In the previous posts, we discussed Bagging and Boosting ensemble learning in ML and how they are useful. We also discussed the algorithms which are based on it i.e. Ada Boost and Gradient Boosting. In this part, we will discuss another ensemble learning technique known as Stacking. We also discuss a bit about Blending (another ensemble learning technique).
Stacking is another way to ensemble multiple classifications or regression models. We have seen that Bagging allows multiple similar models with a high variance to be averaged to decrease variance and Boosting builds multiple incremental models to decrease the bias while keeping variance small.
The purpose of stacking is to explore a space of different models for the same problem. The idea is that we can attack a learning problem with different types of models that are capable of learning some part of the problem, but not the whole space of the problem. So, we’ll be able to build multiple different learners and we utilize them to make an intermediate prediction, one prediction for every learned model. Then we add a new model that learns from the intermediate predictions for the same target.
This final model is claimed to be stacked on top of the others, hence the name. Thus, we would possibly improve the overall performance, and often we end up with a model that is better than any individual intermediate model.
Stacking is a heterogeneous ensemble learning technique i.e. we can use different kinds of ML models as base models, while Bagging as well as Boosting are homogenous ensemble techniques i.e same ML models have to be used as base models.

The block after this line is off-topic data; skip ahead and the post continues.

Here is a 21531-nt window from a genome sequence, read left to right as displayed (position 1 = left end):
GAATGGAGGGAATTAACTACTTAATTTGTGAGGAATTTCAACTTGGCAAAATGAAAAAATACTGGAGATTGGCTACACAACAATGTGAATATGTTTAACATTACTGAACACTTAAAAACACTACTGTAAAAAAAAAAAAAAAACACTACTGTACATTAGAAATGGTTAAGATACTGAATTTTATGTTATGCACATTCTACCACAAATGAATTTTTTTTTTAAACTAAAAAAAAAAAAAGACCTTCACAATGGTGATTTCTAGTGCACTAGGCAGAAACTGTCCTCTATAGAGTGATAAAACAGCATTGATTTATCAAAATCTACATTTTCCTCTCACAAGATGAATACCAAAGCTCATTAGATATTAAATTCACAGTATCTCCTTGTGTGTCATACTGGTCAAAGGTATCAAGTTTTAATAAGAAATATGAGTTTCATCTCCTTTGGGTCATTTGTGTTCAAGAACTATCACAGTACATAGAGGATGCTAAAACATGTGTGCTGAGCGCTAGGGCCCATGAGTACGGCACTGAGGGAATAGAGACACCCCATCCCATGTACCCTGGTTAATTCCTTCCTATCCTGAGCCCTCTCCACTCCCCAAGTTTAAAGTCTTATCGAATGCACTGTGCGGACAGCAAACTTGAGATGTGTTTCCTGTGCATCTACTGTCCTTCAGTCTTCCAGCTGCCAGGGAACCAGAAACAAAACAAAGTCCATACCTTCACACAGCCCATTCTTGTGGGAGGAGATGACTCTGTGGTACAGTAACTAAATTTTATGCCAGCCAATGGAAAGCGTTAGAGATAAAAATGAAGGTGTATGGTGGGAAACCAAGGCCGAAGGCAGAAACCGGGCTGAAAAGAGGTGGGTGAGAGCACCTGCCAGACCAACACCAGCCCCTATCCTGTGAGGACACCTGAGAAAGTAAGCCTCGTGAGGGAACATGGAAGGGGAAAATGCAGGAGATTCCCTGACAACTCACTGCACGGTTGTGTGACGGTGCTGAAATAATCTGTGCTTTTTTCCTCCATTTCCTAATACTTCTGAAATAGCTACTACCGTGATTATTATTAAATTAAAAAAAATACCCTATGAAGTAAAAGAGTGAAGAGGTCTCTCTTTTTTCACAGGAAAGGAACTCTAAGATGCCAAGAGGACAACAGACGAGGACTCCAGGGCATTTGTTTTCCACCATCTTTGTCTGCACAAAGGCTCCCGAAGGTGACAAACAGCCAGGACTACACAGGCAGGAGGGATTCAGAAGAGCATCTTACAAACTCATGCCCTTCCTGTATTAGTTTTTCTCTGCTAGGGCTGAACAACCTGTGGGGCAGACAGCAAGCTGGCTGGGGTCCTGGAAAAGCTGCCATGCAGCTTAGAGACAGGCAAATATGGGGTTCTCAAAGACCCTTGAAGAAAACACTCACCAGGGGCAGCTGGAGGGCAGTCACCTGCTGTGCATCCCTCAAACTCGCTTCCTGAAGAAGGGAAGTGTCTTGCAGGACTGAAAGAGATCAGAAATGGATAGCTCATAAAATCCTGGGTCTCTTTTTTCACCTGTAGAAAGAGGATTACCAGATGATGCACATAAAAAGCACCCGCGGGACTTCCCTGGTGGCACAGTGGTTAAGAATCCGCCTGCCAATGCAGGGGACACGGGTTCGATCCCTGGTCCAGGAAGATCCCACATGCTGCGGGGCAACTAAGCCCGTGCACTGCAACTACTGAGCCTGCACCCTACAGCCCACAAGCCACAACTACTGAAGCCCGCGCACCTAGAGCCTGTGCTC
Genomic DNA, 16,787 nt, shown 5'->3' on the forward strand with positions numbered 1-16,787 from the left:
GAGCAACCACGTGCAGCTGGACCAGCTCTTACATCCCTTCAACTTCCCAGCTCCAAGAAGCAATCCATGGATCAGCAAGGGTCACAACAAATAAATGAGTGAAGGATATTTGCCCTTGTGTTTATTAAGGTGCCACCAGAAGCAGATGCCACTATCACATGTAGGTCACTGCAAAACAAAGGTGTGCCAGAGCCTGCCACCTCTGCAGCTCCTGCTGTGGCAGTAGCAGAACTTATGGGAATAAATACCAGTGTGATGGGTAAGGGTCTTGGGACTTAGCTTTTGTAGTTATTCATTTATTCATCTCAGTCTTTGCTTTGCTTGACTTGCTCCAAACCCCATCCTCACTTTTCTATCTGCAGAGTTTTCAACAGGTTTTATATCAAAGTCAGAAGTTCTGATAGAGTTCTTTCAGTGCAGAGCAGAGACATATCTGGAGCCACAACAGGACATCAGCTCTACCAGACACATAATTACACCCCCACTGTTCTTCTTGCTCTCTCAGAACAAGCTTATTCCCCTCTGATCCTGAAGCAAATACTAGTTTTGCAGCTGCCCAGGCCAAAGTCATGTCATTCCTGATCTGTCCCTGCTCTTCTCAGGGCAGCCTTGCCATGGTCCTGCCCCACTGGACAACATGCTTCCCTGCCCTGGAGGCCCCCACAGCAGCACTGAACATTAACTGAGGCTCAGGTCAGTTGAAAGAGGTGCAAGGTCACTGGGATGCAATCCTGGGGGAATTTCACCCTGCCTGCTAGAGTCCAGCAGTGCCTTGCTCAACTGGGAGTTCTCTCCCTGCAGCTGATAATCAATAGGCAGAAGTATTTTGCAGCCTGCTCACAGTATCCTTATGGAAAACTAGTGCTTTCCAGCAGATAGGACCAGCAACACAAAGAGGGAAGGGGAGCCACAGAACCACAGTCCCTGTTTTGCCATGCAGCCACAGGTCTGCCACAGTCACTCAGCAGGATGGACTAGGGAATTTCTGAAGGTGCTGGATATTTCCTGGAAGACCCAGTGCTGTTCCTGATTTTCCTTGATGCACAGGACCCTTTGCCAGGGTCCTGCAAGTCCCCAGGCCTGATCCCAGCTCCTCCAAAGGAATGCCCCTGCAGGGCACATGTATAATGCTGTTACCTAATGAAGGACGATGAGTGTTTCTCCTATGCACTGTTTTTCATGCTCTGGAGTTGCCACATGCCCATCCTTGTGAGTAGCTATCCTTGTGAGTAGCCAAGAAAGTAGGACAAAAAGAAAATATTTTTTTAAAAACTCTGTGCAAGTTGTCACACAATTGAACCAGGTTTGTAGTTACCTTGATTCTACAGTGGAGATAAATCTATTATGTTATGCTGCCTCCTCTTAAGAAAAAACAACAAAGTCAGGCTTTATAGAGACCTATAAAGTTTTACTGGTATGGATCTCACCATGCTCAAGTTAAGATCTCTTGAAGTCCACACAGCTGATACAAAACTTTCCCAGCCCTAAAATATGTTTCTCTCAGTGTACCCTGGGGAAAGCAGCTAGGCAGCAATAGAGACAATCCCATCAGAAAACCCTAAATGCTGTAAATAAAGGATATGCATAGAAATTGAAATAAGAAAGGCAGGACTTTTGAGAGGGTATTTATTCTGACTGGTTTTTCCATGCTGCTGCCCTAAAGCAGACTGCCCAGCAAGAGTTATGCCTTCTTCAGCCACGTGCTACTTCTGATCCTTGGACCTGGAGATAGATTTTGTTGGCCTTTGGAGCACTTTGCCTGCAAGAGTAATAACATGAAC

In the Stacking ensemble technique, an algorithm takes the outputs of sub-models as input. It attempts to learn the way to best combine the input predictions to output better predictions by considering the stacking procedure at two levels:
- In level 0, data is the training dataset inputs. Models in this level learn to make predictions from this data.
- In level 1, the output of the level 0 models is taken as input and the single level 1 model, or meta-learner, learns to make predictions from this data.
Base-models are often complex and diverse and as such, it is often a decent idea to use a range of models that make very different assumptions about how to solve the predictive modeling task. Ensemble algorithms such as AdaBoost or Random Forests may themselves be used as base models. While the meta-model is often simple, it provides a smooth interpretation of the predictions made by the base models. In general, linear models are often used as the meta-model, though that is not a hard requirement.
Let’s understand Stacking using an example, and the steps involved in it:
1 – Suppose we have a train set and test set and we have split the train set into 10 parts.
2 – A decision tree is chosen as a base model and fitted into 9 parts and predictions are made for the 10th part and this is done for each part of the train set. In simple words, k-fold cross-validation is used to train the base model.
3 – The base model is then fitted on the whole train dataset and predictions are made on the test set.
4 – Steps 2 and 3 are repeated for another base model, let’s say for SVM, resulting in another set of predictions for the train set and test set.
5 – The predictions from the train set are used as features to build a new model and this model is used to make final predictions on the test prediction set.
There is also an ensemble learning technique known as Blending. It follows the same approach as stacking but it uses only the validation (or holdout) set from the train set to make predictions i.e. instead of using predictions on the train set as features, it uses predictions on the validation set as features of the final meta-model.
The general approach of Blending:
- The whole train set is split into a training set and a validation set.
- Then heterogeneous base models are trained on the training set.
- Make predictions only on the validation set and the test set.
- The validation predictions are used as features to build a new model.
- This model is used to make final predictions on the test set using the prediction values as features.
This was a quick introduction to the Stacking and Blending ensembling technique. And this concludes our Ensemble Learning Series.